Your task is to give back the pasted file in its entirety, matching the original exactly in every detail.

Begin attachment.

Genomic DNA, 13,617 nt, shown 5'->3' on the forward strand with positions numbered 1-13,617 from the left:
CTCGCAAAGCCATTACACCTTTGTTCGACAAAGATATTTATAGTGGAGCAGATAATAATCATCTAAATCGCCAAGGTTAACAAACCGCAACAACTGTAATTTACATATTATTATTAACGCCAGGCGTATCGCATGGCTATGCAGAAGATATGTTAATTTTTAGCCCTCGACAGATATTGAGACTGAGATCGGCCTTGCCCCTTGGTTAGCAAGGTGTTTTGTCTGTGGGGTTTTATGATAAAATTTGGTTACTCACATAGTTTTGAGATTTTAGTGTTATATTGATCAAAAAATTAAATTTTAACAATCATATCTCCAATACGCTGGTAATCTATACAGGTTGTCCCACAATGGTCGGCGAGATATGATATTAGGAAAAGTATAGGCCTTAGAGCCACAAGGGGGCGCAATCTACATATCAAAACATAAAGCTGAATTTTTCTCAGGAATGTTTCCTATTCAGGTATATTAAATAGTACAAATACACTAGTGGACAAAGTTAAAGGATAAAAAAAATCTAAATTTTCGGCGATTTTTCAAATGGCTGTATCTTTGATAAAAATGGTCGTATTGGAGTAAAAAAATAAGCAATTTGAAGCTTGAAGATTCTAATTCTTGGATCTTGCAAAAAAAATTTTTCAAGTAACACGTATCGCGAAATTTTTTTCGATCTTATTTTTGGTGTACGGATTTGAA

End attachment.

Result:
Genomic DNA, 13,617 nt, shown 5'->3' on the forward strand with positions numbered 1-13,617 from the left:
CTCGCAAAGCCATTACACCTTTGTTCGACAAAGATATTTATAGTGGAGCAGATAATAATCATCTAAATCGCCAAGGTTAACAAACCGCAACAACTGTAATTTACATATTATTATTAACGCCAGGCGTATCGCATGGCTATGCAGAAGATATGTTAATTTTTAGCCCTCGACAGATATTGAGACTGAGATCGGCCTTGCCCCTTGGTTAGCAAGGTGTTTTGTCTGTGGGGTTTTATGATAAAATTTGGTTACTCACATAGTTTTGAGATTTTAGTGTTATATTGATCAAAAAATTAAATTTTAACAATCATATCTCCAATACGCTGGTAATCTATACAGGTTGTCCCACAATGGTCGGCGAGATATGATATTAGGAAAAGTATAGGCCTTAGAGCCACAAGGGGGCGCAATCTACATATCAAAACATAAAGCTGAATTTTTCTCAGGAATGTTTCCTATTCAGGTATATTAAATAGTACAAATACACTAGTGGACAAAGTTAAAGGATAAAAAAAATCTAAATTTTCGGCGATTTTTCAAATGGCTGTATCTTTGATAAAAATGGTCGTATTGGAGTAAAAAAATAAGCAATTTGAAGCTTGAAGATTCTAATTCTTGGATCTTGCAAAAAAAATTTTTCAAGTAACACGTATCGCGAAATTTTTTTCGATCTTATTTTTGGTGTACGGATTTGAA